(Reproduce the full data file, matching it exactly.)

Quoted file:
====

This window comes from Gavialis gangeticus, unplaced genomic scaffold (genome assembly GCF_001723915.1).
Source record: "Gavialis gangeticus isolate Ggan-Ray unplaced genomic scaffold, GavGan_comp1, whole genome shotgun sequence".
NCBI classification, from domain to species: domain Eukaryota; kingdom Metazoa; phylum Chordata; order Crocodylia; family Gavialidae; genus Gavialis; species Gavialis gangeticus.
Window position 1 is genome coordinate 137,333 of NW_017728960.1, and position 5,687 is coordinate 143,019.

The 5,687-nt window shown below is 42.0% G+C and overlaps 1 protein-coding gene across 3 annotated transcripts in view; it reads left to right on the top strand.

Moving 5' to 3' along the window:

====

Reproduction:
This window comes from Gavialis gangeticus, unplaced genomic scaffold (genome assembly GCF_001723915.1).
Source record: "Gavialis gangeticus isolate Ggan-Ray unplaced genomic scaffold, GavGan_comp1, whole genome shotgun sequence".
NCBI classification, from domain to species: domain Eukaryota; kingdom Metazoa; phylum Chordata; order Crocodylia; family Gavialidae; genus Gavialis; species Gavialis gangeticus.
Window position 1 is genome coordinate 137,333 of NW_017728960.1, and position 5,687 is coordinate 143,019.

The 5,687-nt window shown below is 42.0% G+C and overlaps 1 protein-coding gene across 3 annotated transcripts in view; it reads left to right on the top strand.

Moving 5' to 3' along the window: